researchers based their argument on films taken of play-based therapy sessions that introduced
music interaction therapy. To assess the success of music play, Wimpory and Nash filmed the
follow-up play-based interaction between the parent and the child. The follow-up interactions
revealed that 20 months after the introduction of music play, the patient developed prolonged
playful interaction with both the psychologist and the parent. The follow-up films also revealed
that children initiated spontaneously pretend play during these later sessions. After the
introduction of music, the patient began to develop appropriate language skills.
Since the publication date for this case study is 1999, the results are dated. Although this
technique is useful, emerging research in the field has undoubtedly changed in the time since the
article was published. Wimpory and Nash wrote this article for a specific audience, including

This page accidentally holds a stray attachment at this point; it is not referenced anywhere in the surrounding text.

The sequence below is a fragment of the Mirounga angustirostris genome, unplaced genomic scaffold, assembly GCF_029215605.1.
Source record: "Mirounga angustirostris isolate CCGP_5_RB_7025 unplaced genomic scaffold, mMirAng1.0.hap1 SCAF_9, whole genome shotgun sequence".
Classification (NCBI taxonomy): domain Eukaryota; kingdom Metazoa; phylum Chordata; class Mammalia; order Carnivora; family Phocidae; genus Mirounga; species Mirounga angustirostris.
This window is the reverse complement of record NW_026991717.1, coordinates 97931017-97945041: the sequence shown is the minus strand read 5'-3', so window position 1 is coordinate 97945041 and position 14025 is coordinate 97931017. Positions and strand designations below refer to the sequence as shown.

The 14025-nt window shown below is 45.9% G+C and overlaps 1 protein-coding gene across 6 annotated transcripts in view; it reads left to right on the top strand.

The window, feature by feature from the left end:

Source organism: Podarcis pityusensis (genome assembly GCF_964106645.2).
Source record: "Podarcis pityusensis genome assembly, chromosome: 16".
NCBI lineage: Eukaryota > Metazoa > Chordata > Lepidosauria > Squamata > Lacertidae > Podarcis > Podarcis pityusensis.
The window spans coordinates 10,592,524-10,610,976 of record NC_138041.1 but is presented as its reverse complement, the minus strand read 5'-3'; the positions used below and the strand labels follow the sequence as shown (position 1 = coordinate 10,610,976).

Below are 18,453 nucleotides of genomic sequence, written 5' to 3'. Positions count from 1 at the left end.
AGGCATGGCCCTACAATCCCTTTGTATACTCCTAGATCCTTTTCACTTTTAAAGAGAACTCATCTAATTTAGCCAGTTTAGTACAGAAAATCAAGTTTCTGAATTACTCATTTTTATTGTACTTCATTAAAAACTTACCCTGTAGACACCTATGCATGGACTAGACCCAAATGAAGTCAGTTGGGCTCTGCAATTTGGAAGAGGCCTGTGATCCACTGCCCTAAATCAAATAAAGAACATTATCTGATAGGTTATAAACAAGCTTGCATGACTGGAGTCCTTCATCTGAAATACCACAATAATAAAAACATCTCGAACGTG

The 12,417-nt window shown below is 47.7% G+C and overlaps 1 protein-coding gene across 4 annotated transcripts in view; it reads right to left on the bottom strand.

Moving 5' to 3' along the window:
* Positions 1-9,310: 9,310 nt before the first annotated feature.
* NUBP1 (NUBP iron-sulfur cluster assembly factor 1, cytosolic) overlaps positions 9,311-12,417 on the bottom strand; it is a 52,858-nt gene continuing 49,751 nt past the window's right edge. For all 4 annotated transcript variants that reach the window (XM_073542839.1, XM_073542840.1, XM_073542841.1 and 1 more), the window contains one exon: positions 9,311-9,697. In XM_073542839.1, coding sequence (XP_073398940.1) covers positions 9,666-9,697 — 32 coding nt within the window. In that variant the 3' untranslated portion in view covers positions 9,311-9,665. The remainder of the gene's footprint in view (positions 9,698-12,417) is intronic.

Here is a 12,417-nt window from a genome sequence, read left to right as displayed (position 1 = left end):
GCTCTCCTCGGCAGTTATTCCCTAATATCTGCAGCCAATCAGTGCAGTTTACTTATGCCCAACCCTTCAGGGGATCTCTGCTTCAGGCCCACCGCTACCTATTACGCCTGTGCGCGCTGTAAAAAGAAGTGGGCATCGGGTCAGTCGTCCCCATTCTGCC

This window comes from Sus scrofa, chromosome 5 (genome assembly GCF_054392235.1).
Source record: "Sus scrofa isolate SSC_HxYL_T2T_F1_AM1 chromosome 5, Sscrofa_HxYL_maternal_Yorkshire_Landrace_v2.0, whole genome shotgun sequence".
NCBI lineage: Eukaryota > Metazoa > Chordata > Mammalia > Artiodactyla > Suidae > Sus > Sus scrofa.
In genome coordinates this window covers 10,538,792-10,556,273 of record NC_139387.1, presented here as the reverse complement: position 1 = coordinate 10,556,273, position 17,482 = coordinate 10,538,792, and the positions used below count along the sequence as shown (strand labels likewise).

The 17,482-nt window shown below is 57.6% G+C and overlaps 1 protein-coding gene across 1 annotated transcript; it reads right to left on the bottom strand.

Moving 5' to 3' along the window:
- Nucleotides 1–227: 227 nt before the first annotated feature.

psychologists and researchers working with infants diagnosed with ASD. This focus also means
that other researchers beyond these fields may not find the researcher’s findings applicable.
This research is useful to those looking for background information on the
implementation of music into play-based therapy in infants with ASD. Wimpory and Nash
presented a basis for this technique and outlined its initial development. Thus, this case study can
be useful in further trials when paired with more recent research.